• Pouring Gasoline On The Fire, Who Would Do That? Pot Shops Near Our Schools

    April 4, 2024
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    (An article from Thomas Kuczynski, Stamford, CT Board of Reps, reprinted from The Connecticut Centinal, a sister site of The Manhattan, regarding a problem that plagues CT and NY: marijuana dispensaries near public schools. --Ed.)

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    By Thomas M. Kuczynski

    On Monday, April 8th, the City of Stamford’s Zoning Board will decide to approve or deny a special permit application for a hybrid cannabis dispensary — more commonly referred to as a “pot shop” — at 417 Shippan Avenue.

    The applicant is Ayr Wellness (CSE-AYR.A), a publicly-traded company based in Miami, Florida, led by Jonathan Sandelman (executive chair) and David Goubert (president & CEO). The building’s landlord, Mark Sandler, is based in Pound Ridge, New York, and our local Zoning Board is comprised of mayoral appointees David Stein (chair), William Morris (secretary), Gerald R. Bosak, Jr., Rosanne McManus, and Raquel Smith-Anderson. I name these eight people because it is not an amorphous, indeterminate malevolent force bearing down upon us but rather a handful of specific individuals whose decisions will hurt or help our school kids today and long into the future. The children are anonymous, the adults in charge should not be.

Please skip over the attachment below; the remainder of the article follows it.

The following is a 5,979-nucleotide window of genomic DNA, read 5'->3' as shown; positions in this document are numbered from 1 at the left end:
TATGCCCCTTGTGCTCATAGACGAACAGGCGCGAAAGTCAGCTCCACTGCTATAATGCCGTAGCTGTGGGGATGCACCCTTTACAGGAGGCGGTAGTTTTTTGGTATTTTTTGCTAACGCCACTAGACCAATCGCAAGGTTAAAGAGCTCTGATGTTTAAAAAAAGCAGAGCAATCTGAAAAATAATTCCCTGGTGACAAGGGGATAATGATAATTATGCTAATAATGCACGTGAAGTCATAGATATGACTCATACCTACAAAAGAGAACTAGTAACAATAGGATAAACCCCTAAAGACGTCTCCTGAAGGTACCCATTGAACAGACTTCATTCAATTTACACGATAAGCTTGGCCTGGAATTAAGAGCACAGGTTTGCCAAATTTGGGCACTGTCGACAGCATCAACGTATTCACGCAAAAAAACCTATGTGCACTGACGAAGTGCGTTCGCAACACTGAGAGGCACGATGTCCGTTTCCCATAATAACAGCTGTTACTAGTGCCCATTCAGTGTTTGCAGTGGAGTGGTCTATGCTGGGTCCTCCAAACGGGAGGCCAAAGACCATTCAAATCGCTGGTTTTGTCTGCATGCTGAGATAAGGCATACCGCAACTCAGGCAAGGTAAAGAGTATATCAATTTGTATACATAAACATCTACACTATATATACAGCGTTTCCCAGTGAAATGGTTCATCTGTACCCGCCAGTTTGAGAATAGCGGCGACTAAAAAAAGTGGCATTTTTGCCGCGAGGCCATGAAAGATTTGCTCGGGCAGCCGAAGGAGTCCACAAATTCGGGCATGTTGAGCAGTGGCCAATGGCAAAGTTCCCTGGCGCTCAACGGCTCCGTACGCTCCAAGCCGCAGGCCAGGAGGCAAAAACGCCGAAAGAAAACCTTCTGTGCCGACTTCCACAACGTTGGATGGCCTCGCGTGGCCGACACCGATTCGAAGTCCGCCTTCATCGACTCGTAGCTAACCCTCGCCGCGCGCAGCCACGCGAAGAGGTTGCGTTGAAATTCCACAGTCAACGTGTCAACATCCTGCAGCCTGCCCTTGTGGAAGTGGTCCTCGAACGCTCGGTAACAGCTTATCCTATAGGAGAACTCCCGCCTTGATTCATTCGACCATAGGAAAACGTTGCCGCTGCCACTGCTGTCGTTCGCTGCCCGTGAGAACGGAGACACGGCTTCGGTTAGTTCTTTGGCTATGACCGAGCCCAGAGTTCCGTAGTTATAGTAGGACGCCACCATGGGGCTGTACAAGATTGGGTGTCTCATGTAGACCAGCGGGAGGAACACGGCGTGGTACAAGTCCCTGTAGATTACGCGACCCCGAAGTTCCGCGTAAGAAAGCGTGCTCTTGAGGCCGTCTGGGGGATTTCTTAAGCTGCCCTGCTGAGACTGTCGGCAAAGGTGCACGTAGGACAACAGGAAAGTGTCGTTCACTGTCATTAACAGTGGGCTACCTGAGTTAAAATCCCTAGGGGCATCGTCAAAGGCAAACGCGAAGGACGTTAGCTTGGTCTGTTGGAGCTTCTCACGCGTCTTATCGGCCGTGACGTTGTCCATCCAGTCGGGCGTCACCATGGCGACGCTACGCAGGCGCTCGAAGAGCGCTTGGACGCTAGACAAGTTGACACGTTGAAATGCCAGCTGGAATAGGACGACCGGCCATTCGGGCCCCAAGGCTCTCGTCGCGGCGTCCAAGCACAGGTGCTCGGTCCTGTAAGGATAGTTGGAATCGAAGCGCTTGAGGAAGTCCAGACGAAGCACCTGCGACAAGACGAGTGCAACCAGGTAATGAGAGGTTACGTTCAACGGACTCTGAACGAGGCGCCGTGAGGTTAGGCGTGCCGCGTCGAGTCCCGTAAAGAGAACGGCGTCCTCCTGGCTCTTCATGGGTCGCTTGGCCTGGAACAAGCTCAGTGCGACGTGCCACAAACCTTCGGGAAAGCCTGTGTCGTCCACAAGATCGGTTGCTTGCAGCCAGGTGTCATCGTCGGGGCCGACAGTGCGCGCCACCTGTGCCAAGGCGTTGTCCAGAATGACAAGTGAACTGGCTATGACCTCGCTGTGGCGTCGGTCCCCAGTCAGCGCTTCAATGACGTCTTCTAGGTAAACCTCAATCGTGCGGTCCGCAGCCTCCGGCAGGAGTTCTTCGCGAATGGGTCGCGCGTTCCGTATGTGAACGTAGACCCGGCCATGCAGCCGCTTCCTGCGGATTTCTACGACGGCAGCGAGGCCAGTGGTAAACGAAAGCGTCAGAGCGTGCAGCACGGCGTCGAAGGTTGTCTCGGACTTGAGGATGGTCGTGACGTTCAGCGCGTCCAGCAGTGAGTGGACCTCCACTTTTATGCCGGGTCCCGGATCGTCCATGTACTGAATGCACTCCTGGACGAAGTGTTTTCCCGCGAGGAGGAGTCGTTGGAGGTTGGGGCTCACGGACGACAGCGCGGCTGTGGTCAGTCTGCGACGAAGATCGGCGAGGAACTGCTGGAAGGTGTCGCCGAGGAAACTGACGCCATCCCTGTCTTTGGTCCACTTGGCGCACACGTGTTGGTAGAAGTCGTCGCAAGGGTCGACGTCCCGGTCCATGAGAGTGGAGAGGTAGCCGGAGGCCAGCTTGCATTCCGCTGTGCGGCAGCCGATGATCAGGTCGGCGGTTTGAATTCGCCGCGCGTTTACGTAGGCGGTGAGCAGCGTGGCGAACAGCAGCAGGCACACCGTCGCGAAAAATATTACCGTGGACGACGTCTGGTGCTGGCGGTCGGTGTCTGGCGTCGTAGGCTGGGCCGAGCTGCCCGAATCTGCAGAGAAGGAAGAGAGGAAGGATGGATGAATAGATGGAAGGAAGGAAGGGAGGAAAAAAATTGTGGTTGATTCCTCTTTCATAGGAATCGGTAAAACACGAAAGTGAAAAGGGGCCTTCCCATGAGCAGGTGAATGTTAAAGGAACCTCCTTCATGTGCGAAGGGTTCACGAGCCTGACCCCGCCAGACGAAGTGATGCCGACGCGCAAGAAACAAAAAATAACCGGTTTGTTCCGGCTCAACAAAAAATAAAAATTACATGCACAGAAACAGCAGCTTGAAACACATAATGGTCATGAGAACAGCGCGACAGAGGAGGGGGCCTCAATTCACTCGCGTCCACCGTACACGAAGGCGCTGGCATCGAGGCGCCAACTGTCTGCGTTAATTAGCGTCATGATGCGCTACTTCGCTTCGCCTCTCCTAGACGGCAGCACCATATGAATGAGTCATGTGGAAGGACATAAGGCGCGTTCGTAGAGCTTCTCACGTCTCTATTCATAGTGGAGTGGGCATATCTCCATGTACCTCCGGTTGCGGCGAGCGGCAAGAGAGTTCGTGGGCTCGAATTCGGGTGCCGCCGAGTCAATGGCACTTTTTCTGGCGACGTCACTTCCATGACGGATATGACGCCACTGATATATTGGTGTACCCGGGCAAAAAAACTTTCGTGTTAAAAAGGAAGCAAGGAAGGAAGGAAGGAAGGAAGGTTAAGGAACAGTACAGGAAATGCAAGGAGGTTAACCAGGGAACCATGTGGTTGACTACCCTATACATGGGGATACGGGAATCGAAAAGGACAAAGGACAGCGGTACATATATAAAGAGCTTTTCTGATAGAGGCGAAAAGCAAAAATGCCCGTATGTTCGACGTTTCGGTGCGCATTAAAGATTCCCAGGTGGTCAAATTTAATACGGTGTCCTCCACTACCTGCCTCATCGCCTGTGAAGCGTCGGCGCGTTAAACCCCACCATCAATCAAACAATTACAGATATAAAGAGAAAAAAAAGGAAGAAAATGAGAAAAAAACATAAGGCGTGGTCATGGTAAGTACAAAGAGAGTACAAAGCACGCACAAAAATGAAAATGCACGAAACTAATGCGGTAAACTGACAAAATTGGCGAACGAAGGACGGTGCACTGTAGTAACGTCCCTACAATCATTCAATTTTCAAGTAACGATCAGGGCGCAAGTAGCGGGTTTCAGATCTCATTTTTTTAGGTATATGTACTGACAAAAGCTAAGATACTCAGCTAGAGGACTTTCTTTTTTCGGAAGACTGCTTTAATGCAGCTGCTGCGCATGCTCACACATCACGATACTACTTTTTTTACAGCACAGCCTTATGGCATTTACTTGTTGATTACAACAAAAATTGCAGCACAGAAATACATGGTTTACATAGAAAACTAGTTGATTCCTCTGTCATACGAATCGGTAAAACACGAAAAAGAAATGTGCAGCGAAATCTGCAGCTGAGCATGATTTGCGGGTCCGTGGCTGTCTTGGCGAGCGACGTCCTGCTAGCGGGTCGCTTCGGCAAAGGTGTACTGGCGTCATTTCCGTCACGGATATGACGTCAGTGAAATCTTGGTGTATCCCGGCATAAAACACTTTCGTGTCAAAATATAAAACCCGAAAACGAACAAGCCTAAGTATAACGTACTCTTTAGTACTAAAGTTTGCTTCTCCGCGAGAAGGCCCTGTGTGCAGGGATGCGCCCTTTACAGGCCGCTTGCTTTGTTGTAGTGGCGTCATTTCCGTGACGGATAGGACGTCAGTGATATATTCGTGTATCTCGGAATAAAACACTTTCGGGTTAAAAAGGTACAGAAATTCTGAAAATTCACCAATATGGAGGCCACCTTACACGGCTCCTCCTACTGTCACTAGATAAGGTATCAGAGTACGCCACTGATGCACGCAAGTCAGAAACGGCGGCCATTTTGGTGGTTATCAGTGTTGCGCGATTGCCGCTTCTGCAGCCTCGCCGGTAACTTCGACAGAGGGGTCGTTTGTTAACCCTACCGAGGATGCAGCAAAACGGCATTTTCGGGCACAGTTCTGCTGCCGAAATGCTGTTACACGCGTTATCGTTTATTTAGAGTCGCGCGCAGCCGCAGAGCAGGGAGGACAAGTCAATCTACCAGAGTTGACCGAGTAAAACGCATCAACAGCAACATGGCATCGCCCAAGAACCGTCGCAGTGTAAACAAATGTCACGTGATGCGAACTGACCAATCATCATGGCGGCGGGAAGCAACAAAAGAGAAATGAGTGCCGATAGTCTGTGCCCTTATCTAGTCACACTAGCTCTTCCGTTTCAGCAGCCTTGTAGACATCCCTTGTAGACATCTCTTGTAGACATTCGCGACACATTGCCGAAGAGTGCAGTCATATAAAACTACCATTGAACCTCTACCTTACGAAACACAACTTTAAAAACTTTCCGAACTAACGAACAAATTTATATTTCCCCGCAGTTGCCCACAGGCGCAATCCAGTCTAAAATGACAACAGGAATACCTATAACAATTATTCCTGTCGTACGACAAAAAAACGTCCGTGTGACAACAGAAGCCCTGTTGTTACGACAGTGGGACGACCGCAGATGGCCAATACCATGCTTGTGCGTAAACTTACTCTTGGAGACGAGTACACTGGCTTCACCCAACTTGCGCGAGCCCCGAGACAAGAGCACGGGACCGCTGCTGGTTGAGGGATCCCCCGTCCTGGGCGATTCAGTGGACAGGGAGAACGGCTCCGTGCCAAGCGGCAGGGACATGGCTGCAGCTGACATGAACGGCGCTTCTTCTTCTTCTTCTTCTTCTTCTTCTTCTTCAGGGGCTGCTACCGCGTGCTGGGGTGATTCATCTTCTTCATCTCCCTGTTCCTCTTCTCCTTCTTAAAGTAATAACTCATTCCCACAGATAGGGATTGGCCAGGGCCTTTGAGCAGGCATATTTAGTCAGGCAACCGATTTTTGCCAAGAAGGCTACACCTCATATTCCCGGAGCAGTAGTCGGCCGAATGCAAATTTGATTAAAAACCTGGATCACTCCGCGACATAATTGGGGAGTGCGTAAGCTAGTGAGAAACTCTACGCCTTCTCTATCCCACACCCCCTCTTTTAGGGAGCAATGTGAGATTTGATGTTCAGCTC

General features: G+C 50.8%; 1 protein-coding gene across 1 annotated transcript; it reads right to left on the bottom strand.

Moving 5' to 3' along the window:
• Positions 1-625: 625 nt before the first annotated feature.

The Zoning Board’s decision to approve or deny this “pot shop” requires them to exercise judgment regarding private “non-public” schools (Building One Community and Stamford Martial Arts) and public school extensions (soccer fields, baseball diamonds, a recreational center, and a pre-school) and its impact on the surrounding neighborhood.

    Their review relies on information contained in submitted applications and other inputs. The inclusions, omissions and characterizations contained in these applications are quite informative. For example, Ayr Wellness’s application states “the immediate area is characterized by a variety of commercial uses including a bank, funeral home, restaurants…, as well as others.”